Refugees and migrants risking their lives to get to Europe
Refugees and migrants are risking their lives to reach Europe. Many have fled conflict and poverty. If they make it to the borders, they are often met with violence and ill-treatment. Again and again their human rights are denied.
Punished for fleeing conflict and poverty
People come to Europe for different reasons. Many are fleeing persecution or war and hoping to seek shelter as refugees in Europe. Others are migrants, leaving behind poverty and hoping for a better future for themselves and their families.
Lives are being lost and human rights denied as European Union (EU) member states invest heavily in policing borders at the expense of treating those approaching borders fairly and humanely.
‘I was more afraid of the Greek police than the military in Syria’
Syrian refugee fleeing conflict, December 2013
The EU's priority appears to be to prevent people from entering its territory at all costs, even if those people are in need of safety and protection. The European Commission allocated Greece more than 10 times the budget to keep refugees and migrants out from 2011 to 2013 than to assist their reception. No matter how high European countries build their walls, and no matter how often they shift responsibility to neighbouring countries, people will still be compelled to flee persecution, conflict and poverty by coming to the EU.
EU member states must accept this and work to protect, not punish, those attempting to reach their borders.
Our campaign for a change in European policy
In June, David Cameron met with European heads of states to consider an asylum and migration strategy. In the months leading up to the meeting, Amnesty supporters around Europe called on their representative at the meeting to put human rights at the heart of the strategy.
In the UK, over 5,000 people emailed their MP, asking them to raise the issue with the Prime Minister before he travelled to the meeting.
Thanks to supporters around the UK, over 99% of MPs were emailed by their constituents asking them to support the campaign.
Our campaign was also heard in the House of Commons: during a Home Affairs debate on 10 June, Mark Lazarowicz MP raised these issues with Home Secretary Theresa May, citing our calls and pressing for governmental action.
What we want to see
Ahead of their meeting in June, we called on the European Council to:
- Strengthen search and rescue capacity in the Mediterranean to identify boats in distress and assist those on board; end unlawful push-backs and collective expulsions and ensure that those rescued are treated with dignity and have access to asylum procedures where appropriate.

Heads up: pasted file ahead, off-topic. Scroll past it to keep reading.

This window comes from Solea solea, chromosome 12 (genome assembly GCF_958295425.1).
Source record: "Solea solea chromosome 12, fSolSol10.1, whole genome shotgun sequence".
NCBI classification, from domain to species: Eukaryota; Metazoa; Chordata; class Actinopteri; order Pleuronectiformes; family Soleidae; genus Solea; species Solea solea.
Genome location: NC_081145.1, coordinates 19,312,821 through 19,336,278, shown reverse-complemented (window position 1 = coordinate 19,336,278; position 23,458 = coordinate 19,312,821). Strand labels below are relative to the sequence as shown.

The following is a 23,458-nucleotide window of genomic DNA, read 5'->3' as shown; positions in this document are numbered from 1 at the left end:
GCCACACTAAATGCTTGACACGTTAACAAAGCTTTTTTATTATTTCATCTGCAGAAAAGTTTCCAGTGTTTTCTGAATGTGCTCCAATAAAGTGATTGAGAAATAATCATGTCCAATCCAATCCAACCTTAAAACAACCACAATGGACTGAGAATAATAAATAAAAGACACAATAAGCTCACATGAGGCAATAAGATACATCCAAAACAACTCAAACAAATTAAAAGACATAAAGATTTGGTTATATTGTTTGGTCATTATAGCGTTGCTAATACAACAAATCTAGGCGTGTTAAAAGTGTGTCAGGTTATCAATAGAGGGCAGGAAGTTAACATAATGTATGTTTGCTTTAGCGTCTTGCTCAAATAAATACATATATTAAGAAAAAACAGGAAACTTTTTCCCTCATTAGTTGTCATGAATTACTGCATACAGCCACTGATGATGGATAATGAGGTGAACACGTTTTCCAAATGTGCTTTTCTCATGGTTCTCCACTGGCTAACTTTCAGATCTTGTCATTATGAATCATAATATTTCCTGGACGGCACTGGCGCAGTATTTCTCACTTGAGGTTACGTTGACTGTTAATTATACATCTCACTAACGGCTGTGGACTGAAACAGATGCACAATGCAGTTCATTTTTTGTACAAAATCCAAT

- Create safe routes for refugees to Europe. Refugees must not be forced to take dangerous journeys. The European states should make a firm commitment to international solidarity by significantly increasing resettlement quotas
- Ensure that human rights are the foundation for any migration control cooperation with third countries; agreements must be transparent, enshrine adequate protection standards, and fully respect the rights of asylum-seekers, refugees and migrants.
Europe’s new approach to asylum and migration
At the European Council meeting on 26 and 27 June, the strategic guidelines for shaping the EU’s future approach to asylum and migration were adopted. Despite some positive language on human rights, the guidelines fall short in some key areas.
On the three key measures we had called for, we welcome the acknowledgment in the guidelines of the need to increase contributions to global resettlement, particularly considering the Syria crisis. We also welcome the Council’s recognition that "it will be crucial to ensure the protection and promotion of fundamental rights... also in relations with third countries".
But the guidelines also propose as a solution increasing cooperation with non-EU countries to prevent refugees and migrants leaving, despite all evidence that prevention and deterrence policies have been failing and have a devastating impact on people.
EU leaders also missed the opportunity to give clear guidance on the need to develop measures that could provide other safe routes (in addition to resettlement) to protection in Europe, and for concerted action to save lives at sea.
Nevertheless, a concerted EU response is a priority for Italy (which holds the Presidency of the EU from July to December 2014) and is urgently needed given the scale of arrivals at sea.
Our campaign continues
We will continue to press European leaders for a human rights-based approach to asylum and migration.
It is crucial that, as the new guidelines are implemented in law and practice, Europe continues to make concrete commitments to protecting the lives and human rights of refugees and migrants on Europe's borders.
We are continuing to document cases where human rights are denied and raise concerns and make recommendations in policy arenas. Our most recent research on the human cost of EU policy at European borders is documented in the report The human cost of Fortress Europe (PDF).